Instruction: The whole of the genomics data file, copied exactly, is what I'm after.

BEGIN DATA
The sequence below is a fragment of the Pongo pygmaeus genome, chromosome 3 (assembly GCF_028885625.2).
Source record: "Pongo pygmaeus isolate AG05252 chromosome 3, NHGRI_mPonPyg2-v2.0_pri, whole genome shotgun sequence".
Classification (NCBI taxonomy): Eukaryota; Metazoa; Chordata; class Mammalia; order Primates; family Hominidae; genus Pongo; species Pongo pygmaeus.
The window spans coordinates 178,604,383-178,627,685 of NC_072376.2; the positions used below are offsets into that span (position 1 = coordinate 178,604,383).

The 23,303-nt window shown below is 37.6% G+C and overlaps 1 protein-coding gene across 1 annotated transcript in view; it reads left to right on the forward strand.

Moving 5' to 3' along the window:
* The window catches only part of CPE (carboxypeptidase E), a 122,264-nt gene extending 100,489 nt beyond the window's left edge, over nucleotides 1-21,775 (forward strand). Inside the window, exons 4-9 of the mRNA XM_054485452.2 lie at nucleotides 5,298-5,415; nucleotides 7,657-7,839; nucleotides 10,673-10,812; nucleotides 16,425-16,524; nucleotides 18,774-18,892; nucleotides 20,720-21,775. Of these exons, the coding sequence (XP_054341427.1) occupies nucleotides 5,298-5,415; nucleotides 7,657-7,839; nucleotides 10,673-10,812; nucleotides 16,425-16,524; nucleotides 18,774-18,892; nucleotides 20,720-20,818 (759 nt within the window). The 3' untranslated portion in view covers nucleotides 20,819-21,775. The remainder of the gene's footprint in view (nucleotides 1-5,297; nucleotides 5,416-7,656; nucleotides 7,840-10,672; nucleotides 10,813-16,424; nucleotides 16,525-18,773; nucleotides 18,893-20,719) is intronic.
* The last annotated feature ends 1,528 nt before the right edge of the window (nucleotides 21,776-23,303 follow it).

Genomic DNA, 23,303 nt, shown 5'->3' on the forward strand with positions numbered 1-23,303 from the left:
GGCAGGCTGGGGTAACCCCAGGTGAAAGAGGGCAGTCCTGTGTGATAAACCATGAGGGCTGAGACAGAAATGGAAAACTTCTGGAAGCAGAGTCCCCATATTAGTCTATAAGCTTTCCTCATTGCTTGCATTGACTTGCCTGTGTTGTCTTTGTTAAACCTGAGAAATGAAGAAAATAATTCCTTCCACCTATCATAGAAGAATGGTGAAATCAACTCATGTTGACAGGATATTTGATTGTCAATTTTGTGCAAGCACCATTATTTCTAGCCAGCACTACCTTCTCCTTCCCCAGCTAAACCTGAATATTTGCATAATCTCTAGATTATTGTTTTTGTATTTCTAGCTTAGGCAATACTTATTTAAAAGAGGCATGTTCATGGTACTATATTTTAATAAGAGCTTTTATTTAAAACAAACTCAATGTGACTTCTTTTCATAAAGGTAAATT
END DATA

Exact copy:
The sequence below is a fragment of the Pongo pygmaeus genome, chromosome 3 (assembly GCF_028885625.2).
Source record: "Pongo pygmaeus isolate AG05252 chromosome 3, NHGRI_mPonPyg2-v2.0_pri, whole genome shotgun sequence".
Classification (NCBI taxonomy): Eukaryota; Metazoa; Chordata; class Mammalia; order Primates; family Hominidae; genus Pongo; species Pongo pygmaeus.
The window spans coordinates 178,604,383-178,627,685 of NC_072376.2; the positions used below are offsets into that span (position 1 = coordinate 178,604,383).

The 23,303-nt window shown below is 37.6% G+C and overlaps 1 protein-coding gene across 1 annotated transcript in view; it reads left to right on the forward strand.

Moving 5' to 3' along the window:
* The window catches only part of CPE (carboxypeptidase E), a 122,264-nt gene extending 100,489 nt beyond the window's left edge, over nucleotides 1-21,775 (forward strand). Inside the window, exons 4-9 of the mRNA XM_054485452.2 lie at nucleotides 5,298-5,415; nucleotides 7,657-7,839; nucleotides 10,673-10,812; nucleotides 16,425-16,524; nucleotides 18,774-18,892; nucleotides 20,720-21,775. Of these exons, the coding sequence (XP_054341427.1) occupies nucleotides 5,298-5,415; nucleotides 7,657-7,839; nucleotides 10,673-10,812; nucleotides 16,425-16,524; nucleotides 18,774-18,892; nucleotides 20,720-20,818 (759 nt within the window). The 3' untranslated portion in view covers nucleotides 20,819-21,775. The remainder of the gene's footprint in view (nucleotides 1-5,297; nucleotides 5,416-7,656; nucleotides 7,840-10,672; nucleotides 10,813-16,424; nucleotides 16,525-18,773; nucleotides 18,893-20,719) is intronic.
* The last annotated feature ends 1,528 nt before the right edge of the window (nucleotides 21,776-23,303 follow it).

Genomic DNA, 23,303 nt, shown 5'->3' on the forward strand with positions numbered 1-23,303 from the left:
GGCAGGCTGGGGTAACCCCAGGTGAAAGAGGGCAGTCCTGTGTGATAAACCATGAGGGCTGAGACAGAAATGGAAAACTTCTGGAAGCAGAGTCCCCATATTAGTCTATAAGCTTTCCTCATTGCTTGCATTGACTTGCCTGTGTTGTCTTTGTTAAACCTGAGAAATGAAGAAAATAATTCCTTCCACCTATCATAGAAGAATGGTGAAATCAACTCATGTTGACAGGATATTTGATTGTCAATTTTGTGCAAGCACCATTATTTCTAGCCAGCACTACCTTCTCCTTCCCCAGCTAAACCTGAATATTTGCATAATCTCTAGATTATTGTTTTTGTATTTCTAGCTTAGGCAATACTTATTTAAAAGAGGCATGTTCATGGTACTATATTTTAATAAGAGCTTTTATTTAAAACAAACTCAATGTGACTTCTTTTCATAAAGGTAAATT